And as his African National Congress political party stands ready to pick its leader who likely will be the nation's next president, some believe governing party politicians have abandoned Mandela's integrity and magnanimity in a seemingly unending string of corruption scandals. That leaves many wondering who can lead the country the way the ailing Mandela once did.
"When you have someone that's willing to lead by example like he did, it makes things easier for people to follow," said Thabile Manana, who worshiped Sunday at Soweto's Regina Mundi Catholic church. "Lately, the examples are not so nice. It's hard. I'm scared for the country."
Mandela, who spent 27 years in prison for fighting racist white rule, became South Africa's first black president in 1994 and served one five-year term. The Nobel laureate later retired from public life to live in his remote village of Qunu, in the Eastern Cape area, and last made a public appearance when his country hosted the 2010 World Cup soccer tournament.
On Saturday, the office of President Jacob Zuma announced Mandela had been admitted to a Pretoria hospital for medical tests and care that was "consistent for his age." Zuma visited Mandela on Sunday morning at the hospital and found the former leader to be "comfortable and in good care," presidential spokesman Mac Maharaj said in a statement. Maharaj offered no other details about Mandela, nor what medical tests he had undergone since entering the hospital.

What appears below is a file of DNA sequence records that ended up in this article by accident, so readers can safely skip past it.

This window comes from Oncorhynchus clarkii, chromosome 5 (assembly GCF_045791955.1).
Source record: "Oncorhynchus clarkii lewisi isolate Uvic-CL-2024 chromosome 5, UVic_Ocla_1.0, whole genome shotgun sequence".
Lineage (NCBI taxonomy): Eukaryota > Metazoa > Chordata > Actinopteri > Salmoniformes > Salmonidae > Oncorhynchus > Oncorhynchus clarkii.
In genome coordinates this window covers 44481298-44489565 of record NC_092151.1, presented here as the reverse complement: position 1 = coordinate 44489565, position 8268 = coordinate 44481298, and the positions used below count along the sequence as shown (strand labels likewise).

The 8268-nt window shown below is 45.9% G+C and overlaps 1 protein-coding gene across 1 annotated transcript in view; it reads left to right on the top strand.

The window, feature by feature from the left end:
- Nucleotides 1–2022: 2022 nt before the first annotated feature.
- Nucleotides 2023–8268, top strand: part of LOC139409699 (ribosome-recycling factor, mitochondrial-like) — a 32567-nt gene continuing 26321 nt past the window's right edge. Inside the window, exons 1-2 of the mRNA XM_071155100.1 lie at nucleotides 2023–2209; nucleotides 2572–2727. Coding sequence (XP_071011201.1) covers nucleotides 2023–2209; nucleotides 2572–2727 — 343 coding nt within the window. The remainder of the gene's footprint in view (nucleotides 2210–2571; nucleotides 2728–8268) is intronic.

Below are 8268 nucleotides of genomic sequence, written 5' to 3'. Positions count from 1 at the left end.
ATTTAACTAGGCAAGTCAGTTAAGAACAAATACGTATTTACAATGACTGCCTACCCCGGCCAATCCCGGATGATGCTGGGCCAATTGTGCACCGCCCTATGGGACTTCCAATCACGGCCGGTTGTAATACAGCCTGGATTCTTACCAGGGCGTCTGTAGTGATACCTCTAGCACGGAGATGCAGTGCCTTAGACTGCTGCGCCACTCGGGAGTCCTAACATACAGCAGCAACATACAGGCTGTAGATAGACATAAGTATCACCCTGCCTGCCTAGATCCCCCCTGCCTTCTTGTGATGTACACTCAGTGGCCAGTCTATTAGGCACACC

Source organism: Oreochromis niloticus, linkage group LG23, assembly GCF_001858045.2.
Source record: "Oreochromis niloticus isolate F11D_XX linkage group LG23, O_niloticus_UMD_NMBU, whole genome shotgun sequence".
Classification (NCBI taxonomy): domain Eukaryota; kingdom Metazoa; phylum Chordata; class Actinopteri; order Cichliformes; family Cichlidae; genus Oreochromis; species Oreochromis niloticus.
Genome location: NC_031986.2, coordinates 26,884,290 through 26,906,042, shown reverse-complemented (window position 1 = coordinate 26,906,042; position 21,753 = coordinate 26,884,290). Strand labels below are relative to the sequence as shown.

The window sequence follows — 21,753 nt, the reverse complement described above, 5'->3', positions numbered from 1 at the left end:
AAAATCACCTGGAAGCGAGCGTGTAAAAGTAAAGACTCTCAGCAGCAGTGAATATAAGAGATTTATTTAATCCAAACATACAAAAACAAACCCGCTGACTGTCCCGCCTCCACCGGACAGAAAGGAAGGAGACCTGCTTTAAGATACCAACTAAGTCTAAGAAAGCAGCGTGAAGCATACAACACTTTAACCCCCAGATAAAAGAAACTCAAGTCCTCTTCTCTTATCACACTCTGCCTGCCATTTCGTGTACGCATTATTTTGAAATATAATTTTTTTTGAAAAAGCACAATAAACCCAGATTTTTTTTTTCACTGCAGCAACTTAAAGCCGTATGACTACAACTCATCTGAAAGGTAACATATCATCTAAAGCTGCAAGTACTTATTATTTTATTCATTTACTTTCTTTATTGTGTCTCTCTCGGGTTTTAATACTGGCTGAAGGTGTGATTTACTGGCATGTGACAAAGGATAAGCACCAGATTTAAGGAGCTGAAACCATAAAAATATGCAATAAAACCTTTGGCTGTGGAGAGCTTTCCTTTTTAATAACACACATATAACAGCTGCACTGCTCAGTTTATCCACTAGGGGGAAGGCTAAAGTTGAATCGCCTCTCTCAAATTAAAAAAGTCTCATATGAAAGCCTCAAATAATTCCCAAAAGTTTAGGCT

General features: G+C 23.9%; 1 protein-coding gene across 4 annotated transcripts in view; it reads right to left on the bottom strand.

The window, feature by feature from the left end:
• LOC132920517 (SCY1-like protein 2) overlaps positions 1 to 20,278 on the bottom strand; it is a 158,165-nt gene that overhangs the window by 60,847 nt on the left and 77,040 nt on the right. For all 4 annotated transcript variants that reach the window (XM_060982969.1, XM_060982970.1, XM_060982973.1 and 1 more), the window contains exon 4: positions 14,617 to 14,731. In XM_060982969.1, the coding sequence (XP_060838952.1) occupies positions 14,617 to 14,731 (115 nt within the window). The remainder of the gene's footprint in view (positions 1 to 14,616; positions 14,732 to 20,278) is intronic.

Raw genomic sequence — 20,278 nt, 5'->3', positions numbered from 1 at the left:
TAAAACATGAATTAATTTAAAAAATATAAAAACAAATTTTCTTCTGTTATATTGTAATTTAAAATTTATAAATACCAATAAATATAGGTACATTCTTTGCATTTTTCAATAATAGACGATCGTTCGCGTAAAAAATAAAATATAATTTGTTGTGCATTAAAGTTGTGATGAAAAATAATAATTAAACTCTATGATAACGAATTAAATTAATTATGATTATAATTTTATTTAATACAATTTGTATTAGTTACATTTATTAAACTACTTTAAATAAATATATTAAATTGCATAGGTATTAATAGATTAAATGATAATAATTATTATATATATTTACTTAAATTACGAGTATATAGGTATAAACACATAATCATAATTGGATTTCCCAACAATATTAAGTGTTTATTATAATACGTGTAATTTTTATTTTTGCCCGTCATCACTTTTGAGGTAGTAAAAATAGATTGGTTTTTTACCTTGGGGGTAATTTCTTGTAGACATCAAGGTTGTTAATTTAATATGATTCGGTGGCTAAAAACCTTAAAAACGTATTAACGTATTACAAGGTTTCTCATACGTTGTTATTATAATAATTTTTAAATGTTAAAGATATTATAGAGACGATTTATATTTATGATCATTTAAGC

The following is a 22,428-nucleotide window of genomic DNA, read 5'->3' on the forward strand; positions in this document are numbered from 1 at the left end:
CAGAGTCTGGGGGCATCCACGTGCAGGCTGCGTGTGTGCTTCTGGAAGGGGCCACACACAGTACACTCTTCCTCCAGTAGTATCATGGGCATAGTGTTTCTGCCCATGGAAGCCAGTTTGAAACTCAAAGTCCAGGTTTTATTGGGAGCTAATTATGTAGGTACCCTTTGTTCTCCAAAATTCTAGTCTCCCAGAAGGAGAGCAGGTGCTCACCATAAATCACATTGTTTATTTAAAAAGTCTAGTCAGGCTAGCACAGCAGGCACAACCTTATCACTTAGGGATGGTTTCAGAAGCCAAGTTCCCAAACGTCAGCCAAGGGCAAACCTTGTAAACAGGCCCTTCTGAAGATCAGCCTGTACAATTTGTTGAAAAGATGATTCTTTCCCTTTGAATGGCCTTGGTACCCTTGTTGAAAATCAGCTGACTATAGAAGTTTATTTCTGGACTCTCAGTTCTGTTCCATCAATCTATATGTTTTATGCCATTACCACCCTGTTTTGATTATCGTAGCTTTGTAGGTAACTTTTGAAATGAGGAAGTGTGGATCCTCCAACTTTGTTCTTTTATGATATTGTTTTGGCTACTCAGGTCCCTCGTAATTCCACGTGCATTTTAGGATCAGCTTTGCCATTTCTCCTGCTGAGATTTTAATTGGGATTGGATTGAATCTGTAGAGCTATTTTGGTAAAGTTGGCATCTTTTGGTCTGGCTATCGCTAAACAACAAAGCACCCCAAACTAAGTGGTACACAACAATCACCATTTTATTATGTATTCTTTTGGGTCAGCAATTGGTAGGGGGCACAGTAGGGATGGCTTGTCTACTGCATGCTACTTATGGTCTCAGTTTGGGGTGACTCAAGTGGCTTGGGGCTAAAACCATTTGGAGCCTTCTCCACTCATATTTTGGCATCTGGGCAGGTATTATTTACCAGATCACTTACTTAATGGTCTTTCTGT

In February, Mandela spent a night in a hospital for a minor diagnostic surgery to determine the cause of an abdominal complaint. In January 2011, he was admitted to a Johannesburg hospital for what officials initially described as tests but what turned out to be an acute respiratory infection.
Mandela contracted tuberculosis during his years in prison and had surgery for an enlarged prostate gland in 1985. In 2001, he underwent seven weeks of radiation therapy for prostate cancer, ultimately beating the disease.
While South Africa's government has offered no details about where Mandela is receiving treatment, the military has taken over his medical care since 2011. At 1 Military Hospital in Pretoria on Sunday, the facility that cared for Mandela in February, soldiers set up a checkpoint to search vehicles heading into the hospital's grounds.
Mandela's hospitalization dominated news coverage in South Africa, where most have been focused on the forthcoming ANC national convention this month. There, the party that has governed South Africa since Mandela's election will pick either a new leader or reelect Zuma. Becoming leader of the ANC means a nearly automatic ticket to becoming the president in post-apartheid South Africa.
Zuma, 70, faces increasing criticism as poor blacks, who believed the end of apartheid would bring economic prosperity, face the same poverty as before while politicians and the elite get richer.
Those leaving worship Sunday at Regina Mundi stressed the need for South Africa's politicians to follow Mandela's example.